Although marketing efforts have been largely targeted towards Baby Boomers and Millennials, members of the Gen Z generation have their own takes on what makes a quality dining experience; and, as a socially conscious generation, they often choose places that echo that social consciousness.
They often like to dine in large groups; like Millennials, they share their experiences with others, including on social media. They tend to be adventurous, enjoying “fusions, global cuisines and authentic ethnic foods. Gen Z-ers want to have an authentic experience with the culture, not just eat great authentic food—the atmosphere and service are equally important.”
Breaking Bread Together
A fascinating post by NPR shows that people actually feel closer to others who are eating the same foods as they do. More specifically, an expert shares, “food really connects people. Food is about bringing something into the body. And to eat the same food suggests that we are both willing to bring the same thing into our bodies. People just feel closer to people who are eating the same food as they do. And then trust, cooperation, these are just consequences of feeling close to someone.”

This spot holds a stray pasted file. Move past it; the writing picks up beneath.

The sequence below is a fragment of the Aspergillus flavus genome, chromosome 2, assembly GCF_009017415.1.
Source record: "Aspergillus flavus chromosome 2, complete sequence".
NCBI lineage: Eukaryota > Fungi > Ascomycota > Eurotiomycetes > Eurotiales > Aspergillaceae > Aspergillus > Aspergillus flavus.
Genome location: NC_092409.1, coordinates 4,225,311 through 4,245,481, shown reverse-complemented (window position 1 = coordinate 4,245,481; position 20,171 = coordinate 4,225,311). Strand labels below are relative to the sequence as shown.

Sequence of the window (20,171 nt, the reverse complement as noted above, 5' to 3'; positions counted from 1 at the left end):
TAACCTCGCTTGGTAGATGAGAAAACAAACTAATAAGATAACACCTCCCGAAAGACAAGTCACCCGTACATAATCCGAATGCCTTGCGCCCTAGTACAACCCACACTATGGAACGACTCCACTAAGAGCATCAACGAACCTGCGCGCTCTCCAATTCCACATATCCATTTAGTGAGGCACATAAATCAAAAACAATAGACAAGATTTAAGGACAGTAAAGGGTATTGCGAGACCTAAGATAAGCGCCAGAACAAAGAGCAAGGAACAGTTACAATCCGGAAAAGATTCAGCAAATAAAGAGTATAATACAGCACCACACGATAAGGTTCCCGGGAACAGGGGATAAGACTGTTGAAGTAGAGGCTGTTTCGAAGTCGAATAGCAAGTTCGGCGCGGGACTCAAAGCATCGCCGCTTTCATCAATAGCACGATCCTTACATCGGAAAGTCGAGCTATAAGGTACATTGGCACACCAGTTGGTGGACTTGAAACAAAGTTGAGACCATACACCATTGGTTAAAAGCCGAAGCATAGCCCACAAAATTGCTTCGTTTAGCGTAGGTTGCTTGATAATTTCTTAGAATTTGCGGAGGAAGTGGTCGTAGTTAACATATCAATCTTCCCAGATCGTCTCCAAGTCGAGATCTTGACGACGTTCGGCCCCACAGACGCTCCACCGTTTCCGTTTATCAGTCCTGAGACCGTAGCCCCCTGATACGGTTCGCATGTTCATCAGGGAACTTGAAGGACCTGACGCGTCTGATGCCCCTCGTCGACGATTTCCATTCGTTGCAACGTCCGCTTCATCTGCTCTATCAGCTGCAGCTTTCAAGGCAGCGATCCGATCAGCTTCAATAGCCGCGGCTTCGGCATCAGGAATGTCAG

Plus, when we eat together, we’re more likely to pay attention to what we eat and realize when we’ve had enough—which means that people are less likely to “eat unhealthily when dining with others.”
When we plan our vegetable showcase dinners, the design process begins with the ingredient and place it on the highest pedestal. We classify traditional pairings and non-traditional pairings into columns titled: Meats. Fish. Grains. Herbs. Condiments. Alcohols. Vegetables. Spices. Nuts. Fats. Dairy. Then we consider preparations: Sauté. Fry. Roast. Bake. Grill. Ferment. Dehydrate. Juice. Freeze. Pulverize. Reconstitute. We look at every element of the plant as well, and question how we can incorporate every piece or part: Seed. Root/Tuber. Stem. Leaf. Bloom. Stamen. Fruit. We think about affinities of flavors and experiences in putting together combinations on the plate and dishes on the menu. Then the imagination kicks in, and we get busy in the kitchen.